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My phone rings early and I feel a visceral shudder race from heart to stomach. Caller ID shows it’s the surgeon, Dr. Fisher calling. That can only mean one thing.

Remember the drama exercise where the leader calls out “freeze,” and then you switch to a different identity? I freeze long enough to assume the calm, unshakable self who is trotted out in a crisis, sending my ordinary, very shakable, self, off-stage.

It’s a stoicism I can sometimes call forth, because usually I have a heightened fight or flight response. A year ago, Bob and I were on a snowshoe that went badly astray. The organizer got lost but didn’t realize it until he’d led us up a slope that we couldn’t get off without a dangerous descent. When I went into free fall rocketing down the mountain through a blur of snow and trees, I shrieked like a baby. Meanwhile, Bob took charge, looking up GPS routes, stomping out snow steps (not that they worked), and soothing those of us who needed soothing, including recognizing early hypothermia in one hiker and collecting dry garments for her. Imagine if we’d all fallen apart like I did?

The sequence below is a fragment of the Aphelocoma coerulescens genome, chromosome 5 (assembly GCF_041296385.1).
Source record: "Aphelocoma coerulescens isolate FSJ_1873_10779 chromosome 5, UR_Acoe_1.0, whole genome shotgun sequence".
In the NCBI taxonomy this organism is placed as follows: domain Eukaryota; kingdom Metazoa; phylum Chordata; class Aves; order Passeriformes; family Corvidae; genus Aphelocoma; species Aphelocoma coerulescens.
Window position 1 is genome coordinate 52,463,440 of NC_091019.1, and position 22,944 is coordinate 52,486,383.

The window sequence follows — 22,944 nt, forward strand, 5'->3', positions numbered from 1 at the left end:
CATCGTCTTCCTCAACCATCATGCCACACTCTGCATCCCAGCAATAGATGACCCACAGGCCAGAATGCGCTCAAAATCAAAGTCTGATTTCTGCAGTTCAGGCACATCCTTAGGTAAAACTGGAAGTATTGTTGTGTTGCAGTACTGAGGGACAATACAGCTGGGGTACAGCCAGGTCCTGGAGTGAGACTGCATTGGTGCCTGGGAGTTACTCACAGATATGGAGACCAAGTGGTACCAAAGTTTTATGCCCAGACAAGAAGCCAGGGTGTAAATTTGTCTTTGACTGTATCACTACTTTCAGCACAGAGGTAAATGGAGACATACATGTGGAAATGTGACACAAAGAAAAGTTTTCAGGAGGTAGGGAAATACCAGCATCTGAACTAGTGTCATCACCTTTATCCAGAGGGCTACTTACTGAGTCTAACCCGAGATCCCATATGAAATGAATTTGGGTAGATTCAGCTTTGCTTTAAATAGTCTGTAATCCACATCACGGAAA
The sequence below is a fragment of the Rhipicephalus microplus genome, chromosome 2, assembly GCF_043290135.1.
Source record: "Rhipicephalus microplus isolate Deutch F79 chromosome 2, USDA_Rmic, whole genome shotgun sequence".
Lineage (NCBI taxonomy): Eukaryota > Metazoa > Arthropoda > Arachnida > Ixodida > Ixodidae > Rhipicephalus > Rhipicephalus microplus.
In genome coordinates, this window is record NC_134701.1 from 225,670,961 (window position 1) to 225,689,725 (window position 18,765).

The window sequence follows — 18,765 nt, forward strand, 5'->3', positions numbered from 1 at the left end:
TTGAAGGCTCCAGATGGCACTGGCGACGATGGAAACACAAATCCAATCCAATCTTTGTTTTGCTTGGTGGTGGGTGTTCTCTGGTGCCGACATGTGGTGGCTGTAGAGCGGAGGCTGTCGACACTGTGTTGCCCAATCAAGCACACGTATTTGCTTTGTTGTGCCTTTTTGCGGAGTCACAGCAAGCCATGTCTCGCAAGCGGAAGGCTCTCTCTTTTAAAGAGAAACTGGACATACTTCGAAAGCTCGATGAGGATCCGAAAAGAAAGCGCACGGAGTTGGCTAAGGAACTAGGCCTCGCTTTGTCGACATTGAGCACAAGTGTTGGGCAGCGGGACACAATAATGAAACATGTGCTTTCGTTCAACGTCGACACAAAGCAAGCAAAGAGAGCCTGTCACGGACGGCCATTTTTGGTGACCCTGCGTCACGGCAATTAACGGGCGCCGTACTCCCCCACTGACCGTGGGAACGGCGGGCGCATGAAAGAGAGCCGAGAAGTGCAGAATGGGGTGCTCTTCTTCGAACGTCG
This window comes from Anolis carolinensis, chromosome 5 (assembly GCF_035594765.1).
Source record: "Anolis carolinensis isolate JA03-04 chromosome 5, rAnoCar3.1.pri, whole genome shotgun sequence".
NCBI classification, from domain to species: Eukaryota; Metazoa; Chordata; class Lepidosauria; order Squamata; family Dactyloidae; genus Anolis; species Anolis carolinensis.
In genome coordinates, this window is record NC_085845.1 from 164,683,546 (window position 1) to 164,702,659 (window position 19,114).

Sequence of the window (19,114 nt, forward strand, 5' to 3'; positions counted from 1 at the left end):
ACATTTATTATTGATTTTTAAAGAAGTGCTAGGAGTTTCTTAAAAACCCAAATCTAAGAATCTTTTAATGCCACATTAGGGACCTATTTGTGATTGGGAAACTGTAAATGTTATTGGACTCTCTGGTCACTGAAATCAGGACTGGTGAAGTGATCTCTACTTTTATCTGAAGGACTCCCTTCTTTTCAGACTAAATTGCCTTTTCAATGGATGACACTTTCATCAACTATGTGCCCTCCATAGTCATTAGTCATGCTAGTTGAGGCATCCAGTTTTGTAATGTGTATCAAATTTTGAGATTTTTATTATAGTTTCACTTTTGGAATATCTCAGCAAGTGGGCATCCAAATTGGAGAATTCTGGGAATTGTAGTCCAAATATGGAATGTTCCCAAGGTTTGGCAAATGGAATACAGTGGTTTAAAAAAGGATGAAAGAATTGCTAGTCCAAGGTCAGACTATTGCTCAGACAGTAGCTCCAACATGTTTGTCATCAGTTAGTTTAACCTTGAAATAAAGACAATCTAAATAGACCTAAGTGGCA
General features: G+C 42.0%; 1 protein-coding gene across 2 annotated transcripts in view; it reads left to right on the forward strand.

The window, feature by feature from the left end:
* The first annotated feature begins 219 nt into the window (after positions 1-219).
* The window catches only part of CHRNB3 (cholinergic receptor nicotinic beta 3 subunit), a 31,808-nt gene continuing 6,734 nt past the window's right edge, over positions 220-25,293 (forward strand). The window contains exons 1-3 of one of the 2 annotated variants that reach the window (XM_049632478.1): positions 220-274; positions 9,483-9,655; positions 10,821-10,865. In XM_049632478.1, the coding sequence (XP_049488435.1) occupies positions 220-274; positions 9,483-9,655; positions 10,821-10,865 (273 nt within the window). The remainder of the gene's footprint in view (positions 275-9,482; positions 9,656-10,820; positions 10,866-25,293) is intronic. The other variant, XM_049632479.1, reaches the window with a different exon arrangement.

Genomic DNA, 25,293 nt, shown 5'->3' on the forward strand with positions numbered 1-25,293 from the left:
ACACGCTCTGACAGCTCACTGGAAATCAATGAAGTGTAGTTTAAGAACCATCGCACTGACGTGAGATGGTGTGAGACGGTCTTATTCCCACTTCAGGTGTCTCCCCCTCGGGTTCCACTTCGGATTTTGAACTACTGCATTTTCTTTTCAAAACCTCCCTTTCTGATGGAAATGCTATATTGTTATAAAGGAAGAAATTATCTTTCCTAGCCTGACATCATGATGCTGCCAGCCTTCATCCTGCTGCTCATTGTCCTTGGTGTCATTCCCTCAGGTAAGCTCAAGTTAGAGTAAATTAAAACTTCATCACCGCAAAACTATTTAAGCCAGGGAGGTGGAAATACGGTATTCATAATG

But when the crisis doesn’t involve immediate physical threat, I can call on a calmer, saner version of myself to step in, collect intelligence and manage the situation until it’s safe for the usual me to re-enter the picture.

My calmer, better, self will listen to Dr. Fisher. Then I will ask the questions that need to be asked. I will save the tantrum for later.

At that remove, I hear him say: Invasive Ductile Carcinoma.

Is there anything more he can tell me?

“It’s a small tumor,” Dr. Fisher says, “and caught early.” This means it’s unlikely to have spread, he explains, but it must be removed, and soon. He’s saved a time slot for me on Monday, to discuss surgical options.

Bob is making the bed while I pace with the phone. When I hang up, he takes me in his arms. “You’re not alone,” he says. “I’m with you. We’ll get through this.”

I want to cry, but I can’t. Not yet.